Biggest Europe Stock ETF Had Such an Awful Year Only Once Before
(Bloomberg) -- In the 13 years of its existence, just once has the largest European stock exchange-traded fund bled cash this badly.
The Vanguard FTSE Europe ETF has given up $2.16 billion in outflows this year, the second-worst year of redemptions since the fund’s launch in 2005. Only 2016 saw a faster exit by investors, according to data compiled by Bloomberg.
This mirrors EPFR Global’s regional flows data, which show that European equity funds have lost about $80 billion this year, the heaviest selling since 2016 and the biggest retreat among major regions in 2018. Investors have fled European stocks to escape political uncertainty surrounding Italy and Brexit and as disappointing earnings captured just a fraction of the boom in U.S. profits.
“It’s been very much a year to forget for European investors,” said Andrew Koch, a fund manager at Legal & General Investment Management in London. “At the start of 2018, investors had been looking towards European stocks, hoping for politics to be uneventful, so that economic growth in Europe could accelerate and corporate profits grow. In reality there have been disappointments through the year.”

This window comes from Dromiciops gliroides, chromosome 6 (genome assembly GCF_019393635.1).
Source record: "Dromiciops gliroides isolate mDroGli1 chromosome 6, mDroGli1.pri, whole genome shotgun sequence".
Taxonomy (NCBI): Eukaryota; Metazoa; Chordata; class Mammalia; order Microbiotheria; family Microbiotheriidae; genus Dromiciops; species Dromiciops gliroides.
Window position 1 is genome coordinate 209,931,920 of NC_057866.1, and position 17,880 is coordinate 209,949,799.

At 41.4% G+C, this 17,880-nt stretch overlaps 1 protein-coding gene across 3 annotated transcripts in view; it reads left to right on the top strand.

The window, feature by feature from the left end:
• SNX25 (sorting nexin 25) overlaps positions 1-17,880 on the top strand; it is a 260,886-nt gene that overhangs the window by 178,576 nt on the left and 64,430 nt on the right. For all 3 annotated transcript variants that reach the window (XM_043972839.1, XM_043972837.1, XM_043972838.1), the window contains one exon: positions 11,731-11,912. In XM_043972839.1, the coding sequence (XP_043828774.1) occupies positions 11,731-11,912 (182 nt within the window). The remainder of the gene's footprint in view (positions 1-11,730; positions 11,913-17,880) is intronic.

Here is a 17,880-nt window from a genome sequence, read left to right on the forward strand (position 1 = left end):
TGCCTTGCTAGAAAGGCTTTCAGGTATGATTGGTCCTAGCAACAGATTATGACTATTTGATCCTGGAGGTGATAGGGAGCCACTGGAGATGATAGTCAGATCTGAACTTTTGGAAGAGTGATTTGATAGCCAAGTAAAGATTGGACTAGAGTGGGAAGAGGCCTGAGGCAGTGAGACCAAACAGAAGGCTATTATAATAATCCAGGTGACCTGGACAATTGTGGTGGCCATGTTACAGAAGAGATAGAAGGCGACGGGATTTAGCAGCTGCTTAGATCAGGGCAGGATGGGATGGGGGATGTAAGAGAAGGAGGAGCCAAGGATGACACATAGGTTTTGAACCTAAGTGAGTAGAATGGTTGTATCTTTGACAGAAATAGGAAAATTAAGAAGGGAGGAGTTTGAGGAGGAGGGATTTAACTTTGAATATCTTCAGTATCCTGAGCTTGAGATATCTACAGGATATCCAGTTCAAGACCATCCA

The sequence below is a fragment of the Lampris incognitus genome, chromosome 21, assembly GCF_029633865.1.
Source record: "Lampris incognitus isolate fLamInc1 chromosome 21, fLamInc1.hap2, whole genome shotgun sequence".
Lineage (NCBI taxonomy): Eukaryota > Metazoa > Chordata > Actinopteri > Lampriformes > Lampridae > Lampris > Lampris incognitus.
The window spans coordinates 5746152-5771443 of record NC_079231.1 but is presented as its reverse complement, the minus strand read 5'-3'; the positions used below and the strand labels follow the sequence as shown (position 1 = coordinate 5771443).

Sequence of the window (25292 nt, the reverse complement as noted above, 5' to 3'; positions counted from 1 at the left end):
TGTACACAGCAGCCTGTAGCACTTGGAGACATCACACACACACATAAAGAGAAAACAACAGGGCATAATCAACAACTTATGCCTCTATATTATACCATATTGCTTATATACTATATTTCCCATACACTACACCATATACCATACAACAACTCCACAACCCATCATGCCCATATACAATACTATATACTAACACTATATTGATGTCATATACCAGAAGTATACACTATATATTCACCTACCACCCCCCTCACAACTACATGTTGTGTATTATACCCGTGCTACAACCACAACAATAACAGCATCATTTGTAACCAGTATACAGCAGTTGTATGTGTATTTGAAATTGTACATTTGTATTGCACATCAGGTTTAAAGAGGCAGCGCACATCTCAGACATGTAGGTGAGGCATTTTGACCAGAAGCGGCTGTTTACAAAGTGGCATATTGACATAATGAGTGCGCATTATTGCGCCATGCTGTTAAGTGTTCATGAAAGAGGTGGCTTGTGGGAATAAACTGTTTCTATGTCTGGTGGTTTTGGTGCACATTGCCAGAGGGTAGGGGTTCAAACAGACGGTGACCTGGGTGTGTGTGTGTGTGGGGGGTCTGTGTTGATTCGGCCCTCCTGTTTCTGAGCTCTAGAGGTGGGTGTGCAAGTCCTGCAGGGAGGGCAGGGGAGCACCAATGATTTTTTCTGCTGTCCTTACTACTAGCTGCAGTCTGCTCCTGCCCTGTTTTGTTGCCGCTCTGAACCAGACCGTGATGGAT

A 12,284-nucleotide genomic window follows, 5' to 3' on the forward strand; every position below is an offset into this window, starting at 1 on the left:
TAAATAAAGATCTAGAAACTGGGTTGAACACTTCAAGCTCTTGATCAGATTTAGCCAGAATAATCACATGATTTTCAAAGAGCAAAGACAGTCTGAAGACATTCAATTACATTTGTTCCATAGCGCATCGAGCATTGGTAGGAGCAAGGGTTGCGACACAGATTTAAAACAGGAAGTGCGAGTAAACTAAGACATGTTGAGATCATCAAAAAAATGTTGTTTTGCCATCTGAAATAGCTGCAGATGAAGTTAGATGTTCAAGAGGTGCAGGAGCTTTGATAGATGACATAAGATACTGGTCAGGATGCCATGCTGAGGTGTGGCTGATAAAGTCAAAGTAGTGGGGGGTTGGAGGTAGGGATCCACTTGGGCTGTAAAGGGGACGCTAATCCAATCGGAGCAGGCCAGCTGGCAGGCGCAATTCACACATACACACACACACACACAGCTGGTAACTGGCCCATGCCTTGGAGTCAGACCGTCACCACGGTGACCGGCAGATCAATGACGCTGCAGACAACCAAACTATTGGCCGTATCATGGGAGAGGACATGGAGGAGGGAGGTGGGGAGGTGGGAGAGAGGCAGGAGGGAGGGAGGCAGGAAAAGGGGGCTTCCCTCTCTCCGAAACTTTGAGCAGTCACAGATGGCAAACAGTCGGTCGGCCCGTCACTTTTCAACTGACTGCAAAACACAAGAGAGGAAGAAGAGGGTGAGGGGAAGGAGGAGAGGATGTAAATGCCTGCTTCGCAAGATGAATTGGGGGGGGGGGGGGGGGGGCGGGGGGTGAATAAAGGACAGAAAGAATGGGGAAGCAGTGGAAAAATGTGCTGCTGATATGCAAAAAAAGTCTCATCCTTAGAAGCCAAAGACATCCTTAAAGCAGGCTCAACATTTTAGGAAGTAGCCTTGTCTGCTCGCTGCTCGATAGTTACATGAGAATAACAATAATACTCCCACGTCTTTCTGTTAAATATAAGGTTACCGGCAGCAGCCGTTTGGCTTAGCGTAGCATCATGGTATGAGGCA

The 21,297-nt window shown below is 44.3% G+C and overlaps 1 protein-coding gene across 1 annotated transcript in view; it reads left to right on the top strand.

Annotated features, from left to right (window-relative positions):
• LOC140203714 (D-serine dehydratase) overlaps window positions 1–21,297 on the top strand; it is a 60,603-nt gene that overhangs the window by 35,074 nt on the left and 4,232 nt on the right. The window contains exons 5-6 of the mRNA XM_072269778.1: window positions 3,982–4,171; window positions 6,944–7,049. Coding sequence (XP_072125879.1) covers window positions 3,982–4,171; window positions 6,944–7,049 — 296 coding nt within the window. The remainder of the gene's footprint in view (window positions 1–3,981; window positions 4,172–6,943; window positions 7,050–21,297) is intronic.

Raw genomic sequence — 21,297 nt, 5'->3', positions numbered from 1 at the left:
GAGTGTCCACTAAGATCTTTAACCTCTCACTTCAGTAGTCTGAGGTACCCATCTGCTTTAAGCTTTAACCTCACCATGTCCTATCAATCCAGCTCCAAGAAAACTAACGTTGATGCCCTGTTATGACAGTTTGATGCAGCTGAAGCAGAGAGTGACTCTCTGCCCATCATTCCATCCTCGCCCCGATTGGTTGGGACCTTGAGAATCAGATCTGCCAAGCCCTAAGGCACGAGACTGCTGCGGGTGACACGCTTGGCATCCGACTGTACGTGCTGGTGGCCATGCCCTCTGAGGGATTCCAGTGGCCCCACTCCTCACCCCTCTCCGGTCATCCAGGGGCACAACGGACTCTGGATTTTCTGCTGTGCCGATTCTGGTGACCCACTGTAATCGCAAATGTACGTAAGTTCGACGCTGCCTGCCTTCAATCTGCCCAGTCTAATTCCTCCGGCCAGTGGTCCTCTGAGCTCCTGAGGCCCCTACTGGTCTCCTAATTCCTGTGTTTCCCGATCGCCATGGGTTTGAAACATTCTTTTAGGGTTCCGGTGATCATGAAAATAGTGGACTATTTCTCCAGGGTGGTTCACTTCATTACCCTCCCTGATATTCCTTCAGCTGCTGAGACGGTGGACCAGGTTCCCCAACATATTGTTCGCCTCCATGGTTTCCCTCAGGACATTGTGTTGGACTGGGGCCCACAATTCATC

The Stoxx Europe 600 Index is poised for a decline of 13 percent this year, the biggest annual drop since 2008, when the financial crisis engulfed markets. A survey of major fund managers by Bank of America Merrill Lynch showed that investors are the most bearish on euro-zone equities in six years and their positioning in the region’s equity market this month dropped to underweight for the first time since December 2016.
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